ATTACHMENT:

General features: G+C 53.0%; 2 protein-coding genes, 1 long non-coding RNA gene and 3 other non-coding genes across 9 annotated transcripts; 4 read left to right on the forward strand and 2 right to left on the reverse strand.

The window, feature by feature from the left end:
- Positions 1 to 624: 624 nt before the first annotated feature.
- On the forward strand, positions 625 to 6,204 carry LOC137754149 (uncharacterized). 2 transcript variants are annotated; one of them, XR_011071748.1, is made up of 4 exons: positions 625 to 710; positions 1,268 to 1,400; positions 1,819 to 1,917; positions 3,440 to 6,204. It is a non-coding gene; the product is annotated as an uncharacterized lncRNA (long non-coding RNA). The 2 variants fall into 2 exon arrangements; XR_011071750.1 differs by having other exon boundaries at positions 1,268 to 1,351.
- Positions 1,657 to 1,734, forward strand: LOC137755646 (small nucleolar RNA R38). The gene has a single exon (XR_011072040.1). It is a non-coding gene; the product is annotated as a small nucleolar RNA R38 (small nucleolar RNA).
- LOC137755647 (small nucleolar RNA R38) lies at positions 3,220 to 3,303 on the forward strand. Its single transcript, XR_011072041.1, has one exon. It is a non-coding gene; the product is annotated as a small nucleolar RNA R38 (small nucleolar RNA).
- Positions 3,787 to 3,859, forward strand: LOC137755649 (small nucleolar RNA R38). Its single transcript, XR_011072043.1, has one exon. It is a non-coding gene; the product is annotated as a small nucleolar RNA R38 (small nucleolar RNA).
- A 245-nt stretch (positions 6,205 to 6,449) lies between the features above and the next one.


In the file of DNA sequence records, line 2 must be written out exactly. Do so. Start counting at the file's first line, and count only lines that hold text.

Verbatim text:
The window, feature by feature from the left end: